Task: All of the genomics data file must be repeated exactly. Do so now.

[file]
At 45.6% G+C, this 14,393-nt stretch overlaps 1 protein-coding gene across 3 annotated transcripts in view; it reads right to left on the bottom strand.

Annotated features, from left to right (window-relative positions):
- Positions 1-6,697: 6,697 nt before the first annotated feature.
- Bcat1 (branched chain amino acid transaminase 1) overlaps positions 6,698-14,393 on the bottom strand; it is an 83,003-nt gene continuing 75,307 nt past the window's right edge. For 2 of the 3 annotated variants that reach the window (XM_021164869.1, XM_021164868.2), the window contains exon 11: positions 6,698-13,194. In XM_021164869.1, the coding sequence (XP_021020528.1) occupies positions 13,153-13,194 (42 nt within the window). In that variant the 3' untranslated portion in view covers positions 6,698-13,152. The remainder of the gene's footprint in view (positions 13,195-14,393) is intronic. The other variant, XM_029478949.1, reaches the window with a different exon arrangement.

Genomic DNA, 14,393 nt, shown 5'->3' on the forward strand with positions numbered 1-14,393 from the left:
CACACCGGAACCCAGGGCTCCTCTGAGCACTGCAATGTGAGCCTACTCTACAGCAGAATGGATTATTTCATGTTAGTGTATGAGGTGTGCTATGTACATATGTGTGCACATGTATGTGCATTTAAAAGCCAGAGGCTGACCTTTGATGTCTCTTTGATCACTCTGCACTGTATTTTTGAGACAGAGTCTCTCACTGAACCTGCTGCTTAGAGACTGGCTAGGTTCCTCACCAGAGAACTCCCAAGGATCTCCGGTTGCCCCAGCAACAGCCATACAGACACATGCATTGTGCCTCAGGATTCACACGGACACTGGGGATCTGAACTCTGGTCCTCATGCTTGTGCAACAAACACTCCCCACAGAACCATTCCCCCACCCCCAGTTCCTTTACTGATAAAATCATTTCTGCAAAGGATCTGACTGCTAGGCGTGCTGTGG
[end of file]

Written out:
At 45.6% G+C, this 14,393-nt stretch overlaps 1 protein-coding gene across 3 annotated transcripts in view; it reads right to left on the bottom strand.

Annotated features, from left to right (window-relative positions):
- Positions 1-6,697: 6,697 nt before the first annotated feature.
- Bcat1 (branched chain amino acid transaminase 1) overlaps positions 6,698-14,393 on the bottom strand; it is an 83,003-nt gene continuing 75,307 nt past the window's right edge. For 2 of the 3 annotated variants that reach the window (XM_021164869.1, XM_021164868.2), the window contains exon 11: positions 6,698-13,194. In XM_021164869.1, the coding sequence (XP_021020528.1) occupies positions 13,153-13,194 (42 nt within the window). In that variant the 3' untranslated portion in view covers positions 6,698-13,152. The remainder of the gene's footprint in view (positions 13,195-14,393) is intronic. The other variant, XM_029478949.1, reaches the window with a different exon arrangement.

Genomic DNA, 14,393 nt, shown 5'->3' on the forward strand with positions numbered 1-14,393 from the left:
CACACCGGAACCCAGGGCTCCTCTGAGCACTGCAATGTGAGCCTACTCTACAGCAGAATGGATTATTTCATGTTAGTGTATGAGGTGTGCTATGTACATATGTGTGCACATGTATGTGCATTTAAAAGCCAGAGGCTGACCTTTGATGTCTCTTTGATCACTCTGCACTGTATTTTTGAGACAGAGTCTCTCACTGAACCTGCTGCTTAGAGACTGGCTAGGTTCCTCACCAGAGAACTCCCAAGGATCTCCGGTTGCCCCAGCAACAGCCATACAGACACATGCATTGTGCCTCAGGATTCACACGGACACTGGGGATCTGAACTCTGGTCCTCATGCTTGTGCAACAAACACTCCCCACAGAACCATTCCCCCACCCCCAGTTCCTTTACTGATAAAATCATTTCTGCAAAGGATCTGACTGCTAGGCGTGCTGTGG